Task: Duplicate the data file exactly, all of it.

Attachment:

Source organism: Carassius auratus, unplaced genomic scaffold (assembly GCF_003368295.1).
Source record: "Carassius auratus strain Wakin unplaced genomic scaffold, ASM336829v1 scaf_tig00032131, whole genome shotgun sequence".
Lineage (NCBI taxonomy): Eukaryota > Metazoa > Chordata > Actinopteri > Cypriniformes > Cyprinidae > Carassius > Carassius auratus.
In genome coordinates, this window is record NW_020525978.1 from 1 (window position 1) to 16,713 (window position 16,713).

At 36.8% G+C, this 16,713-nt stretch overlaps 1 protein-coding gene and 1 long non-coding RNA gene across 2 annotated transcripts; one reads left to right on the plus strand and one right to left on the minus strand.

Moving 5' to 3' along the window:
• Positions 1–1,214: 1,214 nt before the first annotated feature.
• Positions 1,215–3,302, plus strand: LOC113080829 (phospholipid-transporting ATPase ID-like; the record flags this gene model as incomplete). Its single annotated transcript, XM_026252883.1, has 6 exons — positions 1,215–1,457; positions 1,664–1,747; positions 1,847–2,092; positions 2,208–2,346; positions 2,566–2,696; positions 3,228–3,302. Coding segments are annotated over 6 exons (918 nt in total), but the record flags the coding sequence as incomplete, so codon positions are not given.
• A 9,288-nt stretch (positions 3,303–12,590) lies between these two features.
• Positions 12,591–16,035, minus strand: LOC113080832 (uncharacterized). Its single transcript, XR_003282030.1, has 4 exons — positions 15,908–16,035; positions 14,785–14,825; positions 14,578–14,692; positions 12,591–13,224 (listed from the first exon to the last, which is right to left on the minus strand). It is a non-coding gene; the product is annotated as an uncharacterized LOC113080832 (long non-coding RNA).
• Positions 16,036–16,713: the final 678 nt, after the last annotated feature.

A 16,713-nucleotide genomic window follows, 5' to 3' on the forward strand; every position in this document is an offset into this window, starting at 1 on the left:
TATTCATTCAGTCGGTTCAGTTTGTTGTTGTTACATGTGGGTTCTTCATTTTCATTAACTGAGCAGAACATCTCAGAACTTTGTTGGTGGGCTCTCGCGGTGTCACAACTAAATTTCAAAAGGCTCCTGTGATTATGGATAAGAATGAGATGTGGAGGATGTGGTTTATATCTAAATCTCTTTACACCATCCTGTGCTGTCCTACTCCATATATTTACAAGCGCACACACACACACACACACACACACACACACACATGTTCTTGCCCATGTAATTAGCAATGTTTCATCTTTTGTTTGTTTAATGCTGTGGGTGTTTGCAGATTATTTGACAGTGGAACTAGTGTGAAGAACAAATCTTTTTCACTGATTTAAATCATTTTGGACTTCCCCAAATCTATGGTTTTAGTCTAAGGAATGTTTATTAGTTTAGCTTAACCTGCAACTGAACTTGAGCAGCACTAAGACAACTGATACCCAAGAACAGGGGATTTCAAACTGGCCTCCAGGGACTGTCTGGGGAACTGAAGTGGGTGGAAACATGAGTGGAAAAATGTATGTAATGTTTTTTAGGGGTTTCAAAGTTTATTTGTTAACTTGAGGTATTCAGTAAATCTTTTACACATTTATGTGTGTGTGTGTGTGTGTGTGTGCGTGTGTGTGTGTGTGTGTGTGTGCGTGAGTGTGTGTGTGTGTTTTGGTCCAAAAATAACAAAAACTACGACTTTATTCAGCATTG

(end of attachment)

Source organism: Carassius auratus, unplaced genomic scaffold (assembly GCF_003368295.1).
Source record: "Carassius auratus strain Wakin unplaced genomic scaffold, ASM336829v1 scaf_tig00032131, whole genome shotgun sequence".
Lineage (NCBI taxonomy): Eukaryota > Metazoa > Chordata > Actinopteri > Cypriniformes > Cyprinidae > Carassius > Carassius auratus.
In genome coordinates, this window is record NW_020525978.1 from 1 (window position 1) to 16,713 (window position 16,713).

At 36.8% G+C, this 16,713-nt stretch overlaps 1 protein-coding gene and 1 long non-coding RNA gene across 2 annotated transcripts; one reads left to right on the plus strand and one right to left on the minus strand.

Moving 5' to 3' along the window:
• Positions 1–1,214: 1,214 nt before the first annotated feature.
• Positions 1,215–3,302, plus strand: LOC113080829 (phospholipid-transporting ATPase ID-like; the record flags this gene model as incomplete). Its single annotated transcript, XM_026252883.1, has 6 exons — positions 1,215–1,457; positions 1,664–1,747; positions 1,847–2,092; positions 2,208–2,346; positions 2,566–2,696; positions 3,228–3,302. Coding segments are annotated over 6 exons (918 nt in total), but the record flags the coding sequence as incomplete, so codon positions are not given.
• A 9,288-nt stretch (positions 3,303–12,590) lies between these two features.
• Positions 12,591–16,035, minus strand: LOC113080832 (uncharacterized). Its single transcript, XR_003282030.1, has 4 exons — positions 15,908–16,035; positions 14,785–14,825; positions 14,578–14,692; positions 12,591–13,224 (listed from the first exon to the last, which is right to left on the minus strand). It is a non-coding gene; the product is annotated as an uncharacterized LOC113080832 (long non-coding RNA).
• Positions 16,036–16,713: the final 678 nt, after the last annotated feature.

A 16,713-nucleotide genomic window follows, 5' to 3' on the forward strand; every position in this document is an offset into this window, starting at 1 on the left:
TATTCATTCAGTCGGTTCAGTTTGTTGTTGTTACATGTGGGTTCTTCATTTTCATTAACTGAGCAGAACATCTCAGAACTTTGTTGGTGGGCTCTCGCGGTGTCACAACTAAATTTCAAAAGGCTCCTGTGATTATGGATAAGAATGAGATGTGGAGGATGTGGTTTATATCTAAATCTCTTTACACCATCCTGTGCTGTCCTACTCCATATATTTACAAGCGCACACACACACACACACACACACACACACACACATGTTCTTGCCCATGTAATTAGCAATGTTTCATCTTTTGTTTGTTTAATGCTGTGGGTGTTTGCAGATTATTTGACAGTGGAACTAGTGTGAAGAACAAATCTTTTTCACTGATTTAAATCATTTTGGACTTCCCCAAATCTATGGTTTTAGTCTAAGGAATGTTTATTAGTTTAGCTTAACCTGCAACTGAACTTGAGCAGCACTAAGACAACTGATACCCAAGAACAGGGGATTTCAAACTGGCCTCCAGGGACTGTCTGGGGAACTGAAGTGGGTGGAAACATGAGTGGAAAAATGTATGTAATGTTTTTTAGGGGTTTCAAAGTTTATTTGTTAACTTGAGGTATTCAGTAAATCTTTTACACATTTATGTGTGTGTGTGTGTGTGTGTGTGCGTGTGTGTGTGTGTGTGTGTGTGCGTGAGTGTGTGTGTGTGTTTTGGTCCAAAAATAACAAAAACTACGACTTTATTCAGCATTG